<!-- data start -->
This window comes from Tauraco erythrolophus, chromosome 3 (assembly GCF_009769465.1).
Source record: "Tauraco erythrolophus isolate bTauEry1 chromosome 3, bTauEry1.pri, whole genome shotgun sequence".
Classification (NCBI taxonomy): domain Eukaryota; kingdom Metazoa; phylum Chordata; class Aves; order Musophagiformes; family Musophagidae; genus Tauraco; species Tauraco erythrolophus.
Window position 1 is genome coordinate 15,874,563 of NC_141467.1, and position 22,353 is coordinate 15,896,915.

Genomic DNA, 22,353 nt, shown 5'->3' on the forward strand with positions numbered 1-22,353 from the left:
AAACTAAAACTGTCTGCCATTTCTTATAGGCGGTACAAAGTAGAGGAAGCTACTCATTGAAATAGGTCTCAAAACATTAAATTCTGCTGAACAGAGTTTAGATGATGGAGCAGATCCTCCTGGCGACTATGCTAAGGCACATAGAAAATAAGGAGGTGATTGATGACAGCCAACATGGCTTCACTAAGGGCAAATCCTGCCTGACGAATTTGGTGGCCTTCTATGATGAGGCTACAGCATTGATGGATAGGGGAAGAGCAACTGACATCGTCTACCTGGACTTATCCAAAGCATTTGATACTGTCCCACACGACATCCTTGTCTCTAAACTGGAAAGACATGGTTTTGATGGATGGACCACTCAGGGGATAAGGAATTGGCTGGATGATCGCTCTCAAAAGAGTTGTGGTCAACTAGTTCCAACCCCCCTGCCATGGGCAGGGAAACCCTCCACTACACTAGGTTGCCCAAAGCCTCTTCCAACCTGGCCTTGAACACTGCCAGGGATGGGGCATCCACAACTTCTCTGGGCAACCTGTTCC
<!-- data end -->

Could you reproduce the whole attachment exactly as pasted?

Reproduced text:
This window comes from Tauraco erythrolophus, chromosome 3 (assembly GCF_009769465.1).
Source record: "Tauraco erythrolophus isolate bTauEry1 chromosome 3, bTauEry1.pri, whole genome shotgun sequence".
Classification (NCBI taxonomy): domain Eukaryota; kingdom Metazoa; phylum Chordata; class Aves; order Musophagiformes; family Musophagidae; genus Tauraco; species Tauraco erythrolophus.
Window position 1 is genome coordinate 15,874,563 of NC_141467.1, and position 22,353 is coordinate 15,896,915.

Genomic DNA, 22,353 nt, shown 5'->3' on the forward strand with positions numbered 1-22,353 from the left:
AAACTAAAACTGTCTGCCATTTCTTATAGGCGGTACAAAGTAGAGGAAGCTACTCATTGAAATAGGTCTCAAAACATTAAATTCTGCTGAACAGAGTTTAGATGATGGAGCAGATCCTCCTGGCGACTATGCTAAGGCACATAGAAAATAAGGAGGTGATTGATGACAGCCAACATGGCTTCACTAAGGGCAAATCCTGCCTGACGAATTTGGTGGCCTTCTATGATGAGGCTACAGCATTGATGGATAGGGGAAGAGCAACTGACATCGTCTACCTGGACTTATCCAAAGCATTTGATACTGTCCCACACGACATCCTTGTCTCTAAACTGGAAAGACATGGTTTTGATGGATGGACCACTCAGGGGATAAGGAATTGGCTGGATGATCGCTCTCAAAAGAGTTGTGGTCAACTAGTTCCAACCCCCCTGCCATGGGCAGGGAAACCCTCCACTACACTAGGTTGCCCAAAGCCTCTTCCAACCTGGCCTTGAACACTGCCAGGGATGGGGCATCCACAACTTCTCTGGGCAACCTGTTCC